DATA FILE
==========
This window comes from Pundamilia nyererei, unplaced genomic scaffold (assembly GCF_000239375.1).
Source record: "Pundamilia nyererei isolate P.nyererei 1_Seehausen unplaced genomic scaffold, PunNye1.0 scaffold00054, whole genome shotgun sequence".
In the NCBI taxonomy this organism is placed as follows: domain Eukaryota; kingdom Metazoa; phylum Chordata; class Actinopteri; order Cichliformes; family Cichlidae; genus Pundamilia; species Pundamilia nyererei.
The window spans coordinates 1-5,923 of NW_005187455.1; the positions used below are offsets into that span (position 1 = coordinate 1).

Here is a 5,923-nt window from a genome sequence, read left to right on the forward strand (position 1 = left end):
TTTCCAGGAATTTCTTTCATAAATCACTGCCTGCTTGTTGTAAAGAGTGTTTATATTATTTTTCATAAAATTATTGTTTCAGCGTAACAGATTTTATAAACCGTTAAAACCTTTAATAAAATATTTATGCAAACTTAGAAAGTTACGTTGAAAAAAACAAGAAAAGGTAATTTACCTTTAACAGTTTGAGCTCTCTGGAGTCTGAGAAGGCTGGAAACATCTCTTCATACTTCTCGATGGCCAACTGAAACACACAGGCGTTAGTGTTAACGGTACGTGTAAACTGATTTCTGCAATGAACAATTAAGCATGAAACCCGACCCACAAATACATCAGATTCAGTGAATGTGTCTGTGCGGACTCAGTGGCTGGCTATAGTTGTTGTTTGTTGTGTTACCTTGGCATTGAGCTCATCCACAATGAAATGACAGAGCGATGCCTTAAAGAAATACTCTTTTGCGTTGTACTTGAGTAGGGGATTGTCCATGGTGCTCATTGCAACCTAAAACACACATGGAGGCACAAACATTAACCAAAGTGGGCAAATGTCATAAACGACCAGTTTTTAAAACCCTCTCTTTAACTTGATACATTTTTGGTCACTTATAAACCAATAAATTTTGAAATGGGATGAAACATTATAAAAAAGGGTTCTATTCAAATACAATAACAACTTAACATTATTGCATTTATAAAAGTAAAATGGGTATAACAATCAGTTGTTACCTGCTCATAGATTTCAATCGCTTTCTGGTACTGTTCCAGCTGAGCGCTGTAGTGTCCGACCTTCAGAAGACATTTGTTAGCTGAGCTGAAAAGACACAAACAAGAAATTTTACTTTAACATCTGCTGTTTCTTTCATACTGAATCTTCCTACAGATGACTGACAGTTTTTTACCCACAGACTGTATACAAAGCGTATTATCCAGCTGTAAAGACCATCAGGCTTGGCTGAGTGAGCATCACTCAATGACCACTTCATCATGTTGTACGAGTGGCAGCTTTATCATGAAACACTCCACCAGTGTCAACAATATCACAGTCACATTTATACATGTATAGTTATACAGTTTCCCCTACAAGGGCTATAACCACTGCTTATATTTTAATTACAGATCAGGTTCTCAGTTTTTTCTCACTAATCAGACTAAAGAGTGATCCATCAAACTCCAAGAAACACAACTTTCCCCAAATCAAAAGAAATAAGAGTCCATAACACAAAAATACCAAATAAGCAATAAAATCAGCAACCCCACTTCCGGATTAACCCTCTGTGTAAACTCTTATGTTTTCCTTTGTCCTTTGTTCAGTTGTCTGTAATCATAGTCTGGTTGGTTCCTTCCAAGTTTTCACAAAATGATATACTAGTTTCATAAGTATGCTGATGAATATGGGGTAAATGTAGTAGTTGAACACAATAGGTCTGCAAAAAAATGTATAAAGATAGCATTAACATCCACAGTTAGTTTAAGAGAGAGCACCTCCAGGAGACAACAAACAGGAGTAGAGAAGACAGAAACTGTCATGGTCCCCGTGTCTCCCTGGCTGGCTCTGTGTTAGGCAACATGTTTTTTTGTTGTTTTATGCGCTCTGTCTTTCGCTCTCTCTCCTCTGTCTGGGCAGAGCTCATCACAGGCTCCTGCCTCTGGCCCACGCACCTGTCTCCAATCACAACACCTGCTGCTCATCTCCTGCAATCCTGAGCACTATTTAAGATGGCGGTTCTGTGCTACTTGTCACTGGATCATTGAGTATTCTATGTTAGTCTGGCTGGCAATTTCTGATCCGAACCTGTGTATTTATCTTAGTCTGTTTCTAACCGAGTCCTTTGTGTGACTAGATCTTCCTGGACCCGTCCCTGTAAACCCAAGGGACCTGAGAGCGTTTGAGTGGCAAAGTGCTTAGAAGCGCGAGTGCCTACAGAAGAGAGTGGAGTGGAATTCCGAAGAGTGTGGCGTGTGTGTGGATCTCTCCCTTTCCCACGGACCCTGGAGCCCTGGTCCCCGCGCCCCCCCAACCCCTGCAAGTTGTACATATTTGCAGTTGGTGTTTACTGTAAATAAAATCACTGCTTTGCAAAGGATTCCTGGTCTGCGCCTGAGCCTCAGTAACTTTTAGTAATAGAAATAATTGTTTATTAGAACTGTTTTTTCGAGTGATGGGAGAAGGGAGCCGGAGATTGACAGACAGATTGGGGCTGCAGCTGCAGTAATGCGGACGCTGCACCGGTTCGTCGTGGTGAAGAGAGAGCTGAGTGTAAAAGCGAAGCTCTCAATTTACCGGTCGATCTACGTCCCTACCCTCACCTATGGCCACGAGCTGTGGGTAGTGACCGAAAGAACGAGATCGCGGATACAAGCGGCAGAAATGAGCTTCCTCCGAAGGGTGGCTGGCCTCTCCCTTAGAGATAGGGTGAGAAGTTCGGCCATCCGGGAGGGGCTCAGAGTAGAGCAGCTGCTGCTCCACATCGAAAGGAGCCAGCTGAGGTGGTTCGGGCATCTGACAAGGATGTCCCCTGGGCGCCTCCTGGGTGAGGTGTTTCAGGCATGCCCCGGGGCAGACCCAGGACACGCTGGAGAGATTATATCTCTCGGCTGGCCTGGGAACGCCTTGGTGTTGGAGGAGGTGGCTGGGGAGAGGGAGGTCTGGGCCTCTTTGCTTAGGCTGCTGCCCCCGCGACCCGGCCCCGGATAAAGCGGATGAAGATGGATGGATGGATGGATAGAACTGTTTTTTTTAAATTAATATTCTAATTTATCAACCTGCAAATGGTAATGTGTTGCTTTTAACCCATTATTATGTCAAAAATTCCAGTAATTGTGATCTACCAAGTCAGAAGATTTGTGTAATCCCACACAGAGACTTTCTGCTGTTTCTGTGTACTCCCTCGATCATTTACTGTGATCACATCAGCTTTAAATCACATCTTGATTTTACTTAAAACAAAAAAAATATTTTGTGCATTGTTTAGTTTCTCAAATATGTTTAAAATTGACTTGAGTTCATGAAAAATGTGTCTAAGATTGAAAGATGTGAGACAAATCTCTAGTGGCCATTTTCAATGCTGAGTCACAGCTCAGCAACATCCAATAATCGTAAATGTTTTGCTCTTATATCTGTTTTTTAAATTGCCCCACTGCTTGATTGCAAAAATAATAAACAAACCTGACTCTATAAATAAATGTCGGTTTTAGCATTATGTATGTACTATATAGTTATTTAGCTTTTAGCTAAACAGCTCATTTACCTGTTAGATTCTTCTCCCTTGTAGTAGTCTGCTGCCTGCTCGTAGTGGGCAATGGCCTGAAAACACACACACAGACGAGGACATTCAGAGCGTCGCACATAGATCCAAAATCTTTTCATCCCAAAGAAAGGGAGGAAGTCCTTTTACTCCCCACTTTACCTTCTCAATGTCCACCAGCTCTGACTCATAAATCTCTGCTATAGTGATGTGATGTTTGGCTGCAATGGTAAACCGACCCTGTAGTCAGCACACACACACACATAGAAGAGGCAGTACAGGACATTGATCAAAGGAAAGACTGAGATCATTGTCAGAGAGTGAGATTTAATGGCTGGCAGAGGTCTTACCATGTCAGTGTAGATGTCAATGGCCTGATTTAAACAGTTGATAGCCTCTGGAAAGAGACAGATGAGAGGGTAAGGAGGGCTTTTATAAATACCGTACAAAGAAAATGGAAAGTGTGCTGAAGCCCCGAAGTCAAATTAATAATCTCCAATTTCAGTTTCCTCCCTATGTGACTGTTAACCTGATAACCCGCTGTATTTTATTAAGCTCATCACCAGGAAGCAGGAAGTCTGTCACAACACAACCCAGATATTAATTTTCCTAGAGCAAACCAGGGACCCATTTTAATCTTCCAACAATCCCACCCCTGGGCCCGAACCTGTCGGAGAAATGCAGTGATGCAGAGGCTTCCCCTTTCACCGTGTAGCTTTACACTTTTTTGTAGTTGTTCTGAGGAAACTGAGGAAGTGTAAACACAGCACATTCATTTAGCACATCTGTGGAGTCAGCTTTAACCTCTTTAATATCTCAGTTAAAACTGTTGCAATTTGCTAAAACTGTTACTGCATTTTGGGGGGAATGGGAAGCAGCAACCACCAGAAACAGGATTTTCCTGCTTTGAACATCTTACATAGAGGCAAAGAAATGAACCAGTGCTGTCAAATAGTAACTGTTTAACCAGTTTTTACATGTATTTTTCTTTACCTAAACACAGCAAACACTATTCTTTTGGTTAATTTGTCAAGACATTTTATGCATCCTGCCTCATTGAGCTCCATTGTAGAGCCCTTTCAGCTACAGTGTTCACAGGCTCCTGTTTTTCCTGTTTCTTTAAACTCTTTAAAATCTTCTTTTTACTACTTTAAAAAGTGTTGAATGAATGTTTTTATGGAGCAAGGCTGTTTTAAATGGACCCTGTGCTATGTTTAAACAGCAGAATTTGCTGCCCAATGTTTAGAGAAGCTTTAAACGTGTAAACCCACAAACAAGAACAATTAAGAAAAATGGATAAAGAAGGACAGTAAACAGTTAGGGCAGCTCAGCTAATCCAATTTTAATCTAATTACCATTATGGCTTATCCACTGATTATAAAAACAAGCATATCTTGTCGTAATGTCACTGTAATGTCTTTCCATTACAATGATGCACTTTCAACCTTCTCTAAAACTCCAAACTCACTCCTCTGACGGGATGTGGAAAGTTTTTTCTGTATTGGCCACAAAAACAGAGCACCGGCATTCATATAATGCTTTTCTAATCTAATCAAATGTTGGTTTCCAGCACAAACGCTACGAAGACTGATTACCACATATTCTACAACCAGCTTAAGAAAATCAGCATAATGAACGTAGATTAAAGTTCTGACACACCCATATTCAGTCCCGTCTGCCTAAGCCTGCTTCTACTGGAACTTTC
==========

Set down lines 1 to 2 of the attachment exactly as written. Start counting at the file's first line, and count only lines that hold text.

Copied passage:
This window comes from Pundamilia nyererei, unplaced genomic scaffold (assembly GCF_000239375.1).
Source record: "Pundamilia nyererei isolate P.nyererei 1_Seehausen unplaced genomic scaffold, PunNye1.0 scaffold00054, whole genome shotgun sequence".